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Students hold a climate march in Palermo, Italy, on Sept. 27. Photo: Francesco Militello Mirto/NurPhoto via Getty Images

All public schools in Italy will require students to learn about climate change and sustainable development starting the next academic year, the Washington Post reports.

The big picture: Italy is the first country in the world to mandate curriculum on climate change. Teenage climate activist Greta Thunberg and students in the U.S. — through the Zero Hour and Sunrise movements — have organized massive protests on climate change and called for politicians and other adults to take science on the issue seriously.

The nonprofit National Center for Science Education's 2016 survey on U.S. climate change education found that global warming was covered by about 70% of middle school teachers, and many students receive mixed messages as to whether scientists agree if human activities contribute to global warming.

  • The survey found that most U.S. teachers are unaware of the scientific consensus on climate change, but estimated that 98% of public high schools include teachings on global warming in at least one class.
  • 17-year-old Jamie Margolin, founder of the climate action organization Zero Hour, told Axios that climate change was "quickly brushed over" in school, so she did her own research on the issue.

Details: In Italy, Education Minister Lorenzo Fioramonti said state schools will spend nearly one hour per school week on issues involving climate change starting next September, per NBC News.

  • Fioramonti also said that students would study math, geography, physics and other traditional subjects through the lens of sustainable development.

Go deeper: Youth protests sweep the globe demanding action on climate change

Go deeper

2 hours ago - Health

U.S. surpasses 25 million COVID cases

A mass COVID-19 vaccination site at Dodger Stadium on Jan. 22 in Los Angeles, California. Photo: Mario Tama/Getty Images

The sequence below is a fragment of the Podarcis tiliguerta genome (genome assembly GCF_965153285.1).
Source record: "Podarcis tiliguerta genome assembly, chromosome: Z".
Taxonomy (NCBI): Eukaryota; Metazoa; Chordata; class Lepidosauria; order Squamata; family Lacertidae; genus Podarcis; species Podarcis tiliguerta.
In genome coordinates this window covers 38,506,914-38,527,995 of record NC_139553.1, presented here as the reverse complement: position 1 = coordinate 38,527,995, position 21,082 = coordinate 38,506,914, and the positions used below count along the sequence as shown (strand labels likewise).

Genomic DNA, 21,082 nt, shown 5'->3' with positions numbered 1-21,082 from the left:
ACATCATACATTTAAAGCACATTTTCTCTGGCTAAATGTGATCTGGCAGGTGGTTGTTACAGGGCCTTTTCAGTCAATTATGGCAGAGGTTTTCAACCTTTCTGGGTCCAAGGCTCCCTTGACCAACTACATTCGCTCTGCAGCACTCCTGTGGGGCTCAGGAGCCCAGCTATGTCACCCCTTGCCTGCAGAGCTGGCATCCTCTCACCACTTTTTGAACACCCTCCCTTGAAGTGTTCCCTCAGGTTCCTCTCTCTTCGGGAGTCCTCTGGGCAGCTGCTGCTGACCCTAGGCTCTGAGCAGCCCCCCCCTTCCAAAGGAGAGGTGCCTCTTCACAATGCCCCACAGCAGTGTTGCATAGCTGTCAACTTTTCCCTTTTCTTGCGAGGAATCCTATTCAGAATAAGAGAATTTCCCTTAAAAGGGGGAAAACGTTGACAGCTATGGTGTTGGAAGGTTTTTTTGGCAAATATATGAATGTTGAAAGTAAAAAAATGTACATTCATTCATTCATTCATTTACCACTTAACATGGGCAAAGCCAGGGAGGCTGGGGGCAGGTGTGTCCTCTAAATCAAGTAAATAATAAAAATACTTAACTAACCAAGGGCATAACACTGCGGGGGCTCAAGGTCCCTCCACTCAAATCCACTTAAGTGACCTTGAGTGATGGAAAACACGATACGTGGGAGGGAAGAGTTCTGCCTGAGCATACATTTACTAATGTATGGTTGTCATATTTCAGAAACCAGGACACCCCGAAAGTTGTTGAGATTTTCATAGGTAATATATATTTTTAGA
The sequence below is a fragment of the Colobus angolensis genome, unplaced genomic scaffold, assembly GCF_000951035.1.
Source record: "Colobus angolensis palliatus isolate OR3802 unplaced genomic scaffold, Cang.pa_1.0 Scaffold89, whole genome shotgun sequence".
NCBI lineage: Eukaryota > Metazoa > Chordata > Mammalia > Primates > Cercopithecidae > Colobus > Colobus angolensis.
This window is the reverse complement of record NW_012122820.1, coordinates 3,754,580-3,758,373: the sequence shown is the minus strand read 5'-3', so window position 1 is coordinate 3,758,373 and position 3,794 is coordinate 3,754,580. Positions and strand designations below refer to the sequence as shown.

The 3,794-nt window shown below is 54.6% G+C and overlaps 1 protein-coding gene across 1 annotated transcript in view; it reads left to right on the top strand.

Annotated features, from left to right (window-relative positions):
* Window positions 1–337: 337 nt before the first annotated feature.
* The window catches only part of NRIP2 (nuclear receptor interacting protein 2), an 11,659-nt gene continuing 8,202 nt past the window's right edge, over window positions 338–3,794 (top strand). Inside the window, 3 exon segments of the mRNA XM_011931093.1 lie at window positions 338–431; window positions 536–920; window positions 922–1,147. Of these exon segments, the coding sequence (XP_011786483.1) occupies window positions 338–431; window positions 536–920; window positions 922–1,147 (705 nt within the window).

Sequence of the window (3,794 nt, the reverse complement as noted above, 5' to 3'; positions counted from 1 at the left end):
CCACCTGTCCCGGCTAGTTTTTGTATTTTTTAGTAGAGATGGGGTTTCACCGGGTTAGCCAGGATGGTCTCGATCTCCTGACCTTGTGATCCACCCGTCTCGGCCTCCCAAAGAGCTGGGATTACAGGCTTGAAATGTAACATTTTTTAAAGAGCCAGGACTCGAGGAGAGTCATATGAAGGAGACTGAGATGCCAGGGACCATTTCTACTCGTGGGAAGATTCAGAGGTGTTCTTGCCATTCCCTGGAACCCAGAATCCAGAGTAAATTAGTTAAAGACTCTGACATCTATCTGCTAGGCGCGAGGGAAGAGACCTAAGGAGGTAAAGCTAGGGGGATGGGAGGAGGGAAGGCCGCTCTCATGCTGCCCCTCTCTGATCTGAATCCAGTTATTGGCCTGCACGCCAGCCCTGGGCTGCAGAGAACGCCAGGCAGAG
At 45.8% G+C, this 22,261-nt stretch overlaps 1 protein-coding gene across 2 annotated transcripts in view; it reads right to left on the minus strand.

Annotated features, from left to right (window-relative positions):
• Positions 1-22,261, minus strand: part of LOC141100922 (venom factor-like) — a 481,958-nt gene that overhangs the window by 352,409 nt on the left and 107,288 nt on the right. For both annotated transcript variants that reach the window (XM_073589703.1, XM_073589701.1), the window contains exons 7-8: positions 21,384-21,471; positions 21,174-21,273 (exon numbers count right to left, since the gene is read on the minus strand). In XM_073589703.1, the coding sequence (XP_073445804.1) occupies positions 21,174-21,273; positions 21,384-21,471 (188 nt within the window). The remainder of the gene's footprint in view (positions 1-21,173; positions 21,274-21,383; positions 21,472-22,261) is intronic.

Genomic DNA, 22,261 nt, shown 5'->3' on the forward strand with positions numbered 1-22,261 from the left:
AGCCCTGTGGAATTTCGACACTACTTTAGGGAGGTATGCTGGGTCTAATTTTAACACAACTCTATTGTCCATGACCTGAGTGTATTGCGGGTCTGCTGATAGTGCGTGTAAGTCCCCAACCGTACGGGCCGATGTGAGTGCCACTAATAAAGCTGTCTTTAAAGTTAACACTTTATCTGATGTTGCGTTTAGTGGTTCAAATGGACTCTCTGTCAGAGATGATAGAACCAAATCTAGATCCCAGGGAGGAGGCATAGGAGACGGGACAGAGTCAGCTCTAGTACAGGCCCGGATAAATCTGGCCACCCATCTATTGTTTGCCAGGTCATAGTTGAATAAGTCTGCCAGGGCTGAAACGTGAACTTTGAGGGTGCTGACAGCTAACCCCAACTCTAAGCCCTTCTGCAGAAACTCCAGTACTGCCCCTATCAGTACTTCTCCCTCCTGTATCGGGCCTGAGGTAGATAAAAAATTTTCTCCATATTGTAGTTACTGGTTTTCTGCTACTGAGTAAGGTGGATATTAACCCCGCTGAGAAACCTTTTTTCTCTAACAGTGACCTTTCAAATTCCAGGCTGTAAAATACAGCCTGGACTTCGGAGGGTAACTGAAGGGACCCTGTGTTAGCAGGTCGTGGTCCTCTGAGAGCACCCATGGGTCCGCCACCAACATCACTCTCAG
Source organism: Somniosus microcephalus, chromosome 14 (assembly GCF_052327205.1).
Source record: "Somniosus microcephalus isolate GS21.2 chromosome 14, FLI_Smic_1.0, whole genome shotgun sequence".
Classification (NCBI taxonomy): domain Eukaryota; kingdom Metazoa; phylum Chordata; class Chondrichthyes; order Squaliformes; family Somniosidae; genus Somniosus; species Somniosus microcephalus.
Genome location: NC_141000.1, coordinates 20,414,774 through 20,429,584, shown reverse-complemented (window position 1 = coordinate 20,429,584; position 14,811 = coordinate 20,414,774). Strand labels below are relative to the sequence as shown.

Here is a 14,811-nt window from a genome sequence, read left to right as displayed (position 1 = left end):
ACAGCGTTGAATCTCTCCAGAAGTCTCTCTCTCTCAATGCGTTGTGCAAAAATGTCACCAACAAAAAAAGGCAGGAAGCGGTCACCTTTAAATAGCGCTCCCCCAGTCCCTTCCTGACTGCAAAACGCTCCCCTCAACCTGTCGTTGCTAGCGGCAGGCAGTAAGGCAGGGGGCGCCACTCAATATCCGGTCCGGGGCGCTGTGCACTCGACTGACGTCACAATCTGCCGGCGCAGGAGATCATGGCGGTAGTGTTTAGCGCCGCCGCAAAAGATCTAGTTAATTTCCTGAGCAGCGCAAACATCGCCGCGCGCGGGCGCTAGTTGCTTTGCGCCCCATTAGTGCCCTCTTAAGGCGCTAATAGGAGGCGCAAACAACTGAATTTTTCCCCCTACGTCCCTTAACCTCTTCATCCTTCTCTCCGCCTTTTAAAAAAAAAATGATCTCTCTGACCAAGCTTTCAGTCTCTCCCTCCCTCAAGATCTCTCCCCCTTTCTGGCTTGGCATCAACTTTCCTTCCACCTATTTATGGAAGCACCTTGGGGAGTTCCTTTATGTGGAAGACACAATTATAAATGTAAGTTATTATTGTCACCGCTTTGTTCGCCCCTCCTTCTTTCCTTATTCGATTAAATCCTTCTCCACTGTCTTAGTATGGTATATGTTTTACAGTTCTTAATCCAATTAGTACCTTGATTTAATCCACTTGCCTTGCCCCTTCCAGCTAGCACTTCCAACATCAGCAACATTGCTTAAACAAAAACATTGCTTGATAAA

The U.S has confirmed more than 25 million coronavirus cases, per Johns Hopkins data updated on Sunday.

The big picture: President Biden has said he expects the country's death toll to exceed 500,000 people by next month, as the rate of deaths due to the virus continues to escalate.

GOP implosion: Trump threats, payback

Spotted last week on a work van in Evansville, Ind. Photo: Sam Owens/The Evansville Courier & Press via Reuters

The GOP is getting torn apart by a spreading revolt against party leaders for failing to stand up for former President Trump and punish his critics.

Why it matters: Republican leaders suffered a nightmarish two months in Washington. Outside the nation’s capital, it's even worse.

Erica Pandey, author of @Work
6 hours ago - Economy & Business

The limits of Biden's plan to cancel student debt

Data: New York Fed Consumer Credit Panel/Equifax; Chart: Axios Visuals

There’s a growing consensus among Americans who want President Biden to cancel student debt — but addressing the ballooning debt burden is much more complicated than it seems.

Why it matters: Student debt is stopping millions of Americans from buying homes, buying cars and starting families. And the crisis is rapidly getting worse.

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